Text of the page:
“The Blacker the Berry” is scathing, and Lamar is as accusatory of America’s institutionalized racism as he is of himself, spitting, “I’m the biggest hypocrite of 2015” and weaving the theme of hypocrisy throughout the song. He explores his identity as a black man, struggling with the label of African-American, his African heritage, speaking to the “institutionalized manipulations and lies” perpetuated by the system, demanding the listener admit, “You hate me, don’t you? You hate my people […]” Anti-black slurs ricochet: “I want you to recognize that I’m a proud monkey.” At the very end of the song, he turns the mirror back towards himself, recalling his own history of gang violence – almost lambasting himself. “So why did I weep when Trayvon Martin was in the street, when gangbanging made me kill a ni**a blacker than me? Hypocrite!”

The explosive last line is unapologetically difficult to swallow, and Lamar has no intention of making Butterfly easy to swallow. Layers upon layers of historically black musicality in every song; a cacophony, if not for the masterful way in which brass, wind and bass weave together.

The third single released, “King Kunta,” was quickly overshadowed by the arrival of something far bigger than it: the album itself. Accidentally released March 15 on iTunes, it was fully released on March 16th, taking many fans by surprise and setting a Spotify record with 9.6 million streams in a day.[4] Right off the bat, with “Wesley’s Theory,” you are taken on a ride akin to Jay-Z and Kanye West’s Watch the Throne: a celebration of black excellence, as Jay-Z would put it, “opulence, decadence.” A critic called Butterfly “[…] black insomuch as the album is a cosmic slop of nearly every musical movement that we Negroes have founded on this continent.”[5] The album opens with a sample of “Every Ni**er is a Star” by Boris Gardiner, and features George Clinton of the Parliaments, an avowed inspiration.[6] “King Kunta” is deceptively evocative beneath unabashed rhythm – Kendrick Lamar often refers to himself as “King Kendrick” but in this subversion he relates to Kunta Kinte, a Gambian slave who had the front part of his foot cut off as punishment for trying to escape slavery in the burgeoning United States. The next few tracks follow with similar funkadelic allusions to the race conversation that will proliferate the latter part of the album; but the arrival of “u” radically changes everything and jolts a new perspective into “i.” The outro to “These Walls” preludes “u,” with a spoken word piece by Lamar that transitions one song into the next throughout the album:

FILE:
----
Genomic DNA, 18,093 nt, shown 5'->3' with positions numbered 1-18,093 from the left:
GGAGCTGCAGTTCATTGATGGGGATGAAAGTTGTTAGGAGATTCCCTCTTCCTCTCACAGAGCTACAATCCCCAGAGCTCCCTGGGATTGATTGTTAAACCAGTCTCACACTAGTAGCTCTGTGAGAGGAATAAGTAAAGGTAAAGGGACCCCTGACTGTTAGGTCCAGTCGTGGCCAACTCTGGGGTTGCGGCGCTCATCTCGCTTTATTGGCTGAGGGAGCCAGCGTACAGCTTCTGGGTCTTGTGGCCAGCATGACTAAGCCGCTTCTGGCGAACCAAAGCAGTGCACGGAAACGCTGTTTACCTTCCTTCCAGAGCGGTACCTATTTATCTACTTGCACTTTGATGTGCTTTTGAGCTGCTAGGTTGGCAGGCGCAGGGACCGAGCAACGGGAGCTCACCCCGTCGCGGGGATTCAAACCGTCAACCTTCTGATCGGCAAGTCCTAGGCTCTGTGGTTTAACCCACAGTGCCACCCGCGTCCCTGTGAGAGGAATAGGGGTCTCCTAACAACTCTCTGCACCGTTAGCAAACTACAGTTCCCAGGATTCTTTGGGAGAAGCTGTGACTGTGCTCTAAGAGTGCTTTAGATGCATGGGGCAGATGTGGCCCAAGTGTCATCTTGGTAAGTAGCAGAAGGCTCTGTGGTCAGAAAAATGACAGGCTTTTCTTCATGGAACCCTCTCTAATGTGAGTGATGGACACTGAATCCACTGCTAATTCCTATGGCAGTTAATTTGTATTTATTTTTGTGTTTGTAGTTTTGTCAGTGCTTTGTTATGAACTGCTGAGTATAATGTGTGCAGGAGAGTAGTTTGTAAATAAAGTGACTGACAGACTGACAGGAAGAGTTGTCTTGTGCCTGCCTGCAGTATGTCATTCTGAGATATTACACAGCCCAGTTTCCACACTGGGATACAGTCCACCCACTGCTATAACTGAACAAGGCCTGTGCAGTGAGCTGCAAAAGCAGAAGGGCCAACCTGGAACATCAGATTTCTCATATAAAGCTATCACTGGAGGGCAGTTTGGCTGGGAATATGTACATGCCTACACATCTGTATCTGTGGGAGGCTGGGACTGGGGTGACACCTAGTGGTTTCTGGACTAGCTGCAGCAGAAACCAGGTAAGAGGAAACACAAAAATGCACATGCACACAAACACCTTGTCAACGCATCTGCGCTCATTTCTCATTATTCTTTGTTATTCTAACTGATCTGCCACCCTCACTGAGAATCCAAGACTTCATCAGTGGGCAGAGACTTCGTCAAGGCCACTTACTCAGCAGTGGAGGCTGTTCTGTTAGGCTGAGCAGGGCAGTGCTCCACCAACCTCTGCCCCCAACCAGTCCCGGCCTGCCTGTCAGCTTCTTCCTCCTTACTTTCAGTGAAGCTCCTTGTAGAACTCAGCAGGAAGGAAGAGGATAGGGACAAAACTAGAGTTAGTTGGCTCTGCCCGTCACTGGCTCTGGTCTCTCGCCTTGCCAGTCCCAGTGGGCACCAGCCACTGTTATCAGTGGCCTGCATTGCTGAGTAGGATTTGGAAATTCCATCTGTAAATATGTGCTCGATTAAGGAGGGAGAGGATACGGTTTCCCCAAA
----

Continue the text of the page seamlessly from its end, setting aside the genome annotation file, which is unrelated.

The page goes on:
I remember you was conflicted

Misusing your influence

Sometimes I did the same

Abusing my power full of resentment

Resentment that turned into a deep depression

Found myself screaming in a hotel room…